What Is the Sound of An Artist Taking Action?
Republic in Ruins ran for three nights at Washington Square Church in New York during the Republican National Convention. Composer Derek Bermel was among the participants. “I wanted to get involved with groups that were having a political impact,” says Bermel. “It just so happened that there were these folks who were artists of one type or another who were involved in [Mouths Wide Open]. I decided instead of just being frustrated I really wanted to actually act. I joined with the purpose of doing some political work unattached to performance, but then we began to scheme about something we could do that tied in with the RNC.”
As Republic in Ruins came together, music that could lead up to the entrance of the Four Horsemen of the Apocalypse was needed and Bermel offered his work, Resignation to Alarm, re-scored for violin, cello, and clarinet.
Molly Sheridan: Do you think then as an artist and as a person with those sensibilities that you can have an impact on this situation?
Derek Bermel: I think as a person, yes. I’m intending to go register voters. Probably the biggest problem that we face in this country is that people don’t vote and that needs to be rectified. I feel that the direction in which the federal government has been moving is quite dangerous and that doesn’t just go for the war in Iraq, that also goes for the eroding of civil liberties, the expectation, for example, that we can keep prisoners in any way we want without accountability. Even the Supreme Court has declared that to be unconstitutional, but we’ve been doing it and we continue to do it.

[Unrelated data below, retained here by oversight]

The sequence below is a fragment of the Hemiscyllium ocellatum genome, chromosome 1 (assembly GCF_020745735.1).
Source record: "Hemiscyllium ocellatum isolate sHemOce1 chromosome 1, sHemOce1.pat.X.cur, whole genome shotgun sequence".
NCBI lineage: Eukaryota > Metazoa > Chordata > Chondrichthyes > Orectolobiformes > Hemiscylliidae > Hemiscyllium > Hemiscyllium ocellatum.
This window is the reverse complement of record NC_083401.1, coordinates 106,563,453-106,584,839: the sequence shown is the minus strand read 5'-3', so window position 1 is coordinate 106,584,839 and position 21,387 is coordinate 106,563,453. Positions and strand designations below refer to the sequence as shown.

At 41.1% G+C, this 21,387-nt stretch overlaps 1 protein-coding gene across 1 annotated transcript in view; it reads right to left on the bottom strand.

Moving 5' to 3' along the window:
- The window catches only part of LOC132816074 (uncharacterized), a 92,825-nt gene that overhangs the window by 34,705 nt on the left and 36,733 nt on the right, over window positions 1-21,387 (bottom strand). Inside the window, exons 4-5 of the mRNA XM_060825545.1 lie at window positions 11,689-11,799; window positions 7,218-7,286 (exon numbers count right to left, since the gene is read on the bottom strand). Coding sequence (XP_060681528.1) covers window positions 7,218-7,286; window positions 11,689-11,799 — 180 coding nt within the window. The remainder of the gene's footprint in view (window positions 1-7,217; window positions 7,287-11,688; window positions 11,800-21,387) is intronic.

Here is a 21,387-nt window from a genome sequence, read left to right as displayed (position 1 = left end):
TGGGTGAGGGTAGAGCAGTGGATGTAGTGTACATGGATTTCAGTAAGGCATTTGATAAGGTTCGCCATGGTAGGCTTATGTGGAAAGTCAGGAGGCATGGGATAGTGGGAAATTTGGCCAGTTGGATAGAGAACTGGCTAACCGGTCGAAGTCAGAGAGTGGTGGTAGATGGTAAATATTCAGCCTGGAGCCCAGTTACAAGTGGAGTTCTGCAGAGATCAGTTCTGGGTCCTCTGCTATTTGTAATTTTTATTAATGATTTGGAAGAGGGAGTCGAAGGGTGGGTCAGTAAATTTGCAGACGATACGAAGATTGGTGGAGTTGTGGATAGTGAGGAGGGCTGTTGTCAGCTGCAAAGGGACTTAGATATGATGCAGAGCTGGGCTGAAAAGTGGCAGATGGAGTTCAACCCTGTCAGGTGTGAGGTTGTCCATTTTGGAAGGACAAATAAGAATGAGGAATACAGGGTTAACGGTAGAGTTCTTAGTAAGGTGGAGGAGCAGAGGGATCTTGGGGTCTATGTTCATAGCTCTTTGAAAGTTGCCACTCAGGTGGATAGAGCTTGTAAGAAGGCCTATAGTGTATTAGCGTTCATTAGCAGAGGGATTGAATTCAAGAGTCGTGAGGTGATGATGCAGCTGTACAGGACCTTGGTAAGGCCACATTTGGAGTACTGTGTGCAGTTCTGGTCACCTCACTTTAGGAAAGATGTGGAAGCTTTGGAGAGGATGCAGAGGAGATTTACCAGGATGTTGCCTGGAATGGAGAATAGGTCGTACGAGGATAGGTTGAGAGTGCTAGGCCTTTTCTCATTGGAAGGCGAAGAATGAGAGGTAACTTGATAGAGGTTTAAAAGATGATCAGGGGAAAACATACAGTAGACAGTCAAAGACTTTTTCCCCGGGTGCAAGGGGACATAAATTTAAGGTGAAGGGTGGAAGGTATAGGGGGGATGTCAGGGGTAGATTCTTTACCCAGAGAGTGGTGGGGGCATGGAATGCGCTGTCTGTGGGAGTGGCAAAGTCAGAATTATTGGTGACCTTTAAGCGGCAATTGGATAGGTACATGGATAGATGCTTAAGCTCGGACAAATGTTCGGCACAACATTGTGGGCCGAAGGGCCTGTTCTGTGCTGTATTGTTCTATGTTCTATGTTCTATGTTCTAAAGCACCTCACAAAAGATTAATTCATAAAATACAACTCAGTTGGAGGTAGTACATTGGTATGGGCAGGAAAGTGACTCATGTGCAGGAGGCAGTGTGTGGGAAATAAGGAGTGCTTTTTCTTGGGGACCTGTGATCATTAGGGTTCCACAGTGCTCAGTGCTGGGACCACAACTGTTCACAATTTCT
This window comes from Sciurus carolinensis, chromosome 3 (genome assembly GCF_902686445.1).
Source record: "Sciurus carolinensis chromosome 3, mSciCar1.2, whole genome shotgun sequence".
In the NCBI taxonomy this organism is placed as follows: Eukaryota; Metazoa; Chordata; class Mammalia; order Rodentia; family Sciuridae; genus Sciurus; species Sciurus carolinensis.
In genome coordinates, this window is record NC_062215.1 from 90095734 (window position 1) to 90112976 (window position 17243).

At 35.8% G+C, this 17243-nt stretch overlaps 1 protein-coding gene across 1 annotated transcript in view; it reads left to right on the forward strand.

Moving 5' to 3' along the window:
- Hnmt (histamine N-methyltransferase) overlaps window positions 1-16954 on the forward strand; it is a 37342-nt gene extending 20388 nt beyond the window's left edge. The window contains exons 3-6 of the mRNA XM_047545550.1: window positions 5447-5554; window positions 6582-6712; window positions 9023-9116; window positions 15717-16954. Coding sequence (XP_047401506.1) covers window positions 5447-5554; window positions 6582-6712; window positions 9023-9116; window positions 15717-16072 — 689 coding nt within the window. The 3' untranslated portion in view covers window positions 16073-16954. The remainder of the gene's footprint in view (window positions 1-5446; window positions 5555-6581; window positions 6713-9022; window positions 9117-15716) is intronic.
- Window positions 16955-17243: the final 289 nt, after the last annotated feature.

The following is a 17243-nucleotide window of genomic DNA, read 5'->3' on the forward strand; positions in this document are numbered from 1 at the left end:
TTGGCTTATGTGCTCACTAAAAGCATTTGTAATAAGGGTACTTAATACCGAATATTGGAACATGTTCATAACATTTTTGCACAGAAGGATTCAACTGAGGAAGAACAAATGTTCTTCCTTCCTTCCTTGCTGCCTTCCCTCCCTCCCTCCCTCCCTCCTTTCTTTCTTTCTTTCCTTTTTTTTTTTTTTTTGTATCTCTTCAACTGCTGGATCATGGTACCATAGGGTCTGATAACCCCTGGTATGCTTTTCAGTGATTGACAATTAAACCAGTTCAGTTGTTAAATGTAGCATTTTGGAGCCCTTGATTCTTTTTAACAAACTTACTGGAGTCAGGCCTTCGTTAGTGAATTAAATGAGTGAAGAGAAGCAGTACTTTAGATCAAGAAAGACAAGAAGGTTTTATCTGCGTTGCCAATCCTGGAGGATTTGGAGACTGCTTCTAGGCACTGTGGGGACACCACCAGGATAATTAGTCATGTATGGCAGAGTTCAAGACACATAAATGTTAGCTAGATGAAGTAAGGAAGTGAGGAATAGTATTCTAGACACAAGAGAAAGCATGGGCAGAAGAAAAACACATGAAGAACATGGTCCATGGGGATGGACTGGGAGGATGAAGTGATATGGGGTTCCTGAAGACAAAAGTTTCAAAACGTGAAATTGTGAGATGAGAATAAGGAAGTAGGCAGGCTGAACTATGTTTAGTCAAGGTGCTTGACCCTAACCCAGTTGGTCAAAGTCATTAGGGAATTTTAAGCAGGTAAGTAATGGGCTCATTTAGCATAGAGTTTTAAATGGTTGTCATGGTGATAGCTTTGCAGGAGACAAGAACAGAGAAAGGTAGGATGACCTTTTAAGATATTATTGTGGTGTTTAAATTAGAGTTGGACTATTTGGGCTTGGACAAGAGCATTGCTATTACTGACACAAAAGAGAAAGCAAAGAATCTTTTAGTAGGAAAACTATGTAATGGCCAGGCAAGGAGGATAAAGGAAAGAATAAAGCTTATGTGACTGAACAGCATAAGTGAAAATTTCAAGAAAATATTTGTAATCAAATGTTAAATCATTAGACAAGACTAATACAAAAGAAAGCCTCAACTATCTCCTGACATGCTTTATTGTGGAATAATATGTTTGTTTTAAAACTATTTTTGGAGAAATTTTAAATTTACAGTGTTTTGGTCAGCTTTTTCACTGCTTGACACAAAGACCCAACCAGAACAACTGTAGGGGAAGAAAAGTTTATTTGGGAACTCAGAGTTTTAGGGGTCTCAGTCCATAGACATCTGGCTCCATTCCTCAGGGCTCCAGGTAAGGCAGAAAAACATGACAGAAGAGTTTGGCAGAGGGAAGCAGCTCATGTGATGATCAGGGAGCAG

It’s more than just in the States. In Holland there’s a conservative trend—they’re cutting all sorts of arts funding, putting much more into the military. The artists are getting fed up there. I was there two weeks ago and Louis Andriessen had written a protest piece which was performed in front of all these government officers during a press conference. That kind of surprised them!
Since I live in New York, people have asked how much of an effect I can have doing this. I wasn’t sure; I had been organizing people to give out literature near tourist sites, in order to try and help non-New Yorkers make informed choices. Then I started to realize that I was having an impact that rippled way beyond New York. So now my attitude on that has changed; I believe that activism is important anywhere it exists.
Molly Sheridan: When you’re speaking about these things through art, is it to be taken in the same way as work that you do purely out of artistic inspiration?
Derek Bermel: The one piece I’ve written which was a direct response to what was going on was a piece for a family concert for narrator and orchestra that I did for the St. Louis Symphony called The Sting. It was about a bear attacking a beehive. I won’t go into the details, but I wrote the text myself and that was my way of working out a response to 9/11, and invading Afghanistan and Iraq.
Molly Sheridan: When you look back now, how do you react to it?
Derek Bermel: Well, it’s eerie because the way I felt then I feel even more now. Basically, the lesson of that story was that violence begets more violence and that the cycle doesn’t stop. It was hard to make that into a children’s piece because the lesson was kind of grim, but ultimately I think it’s something that children really understand.
I fear that history is getting lost on us here. Of course everyone pulls their own lessons from history just like everyone pulls their own lessons from the Bible. It means whatever you want it to mean to suit your own views.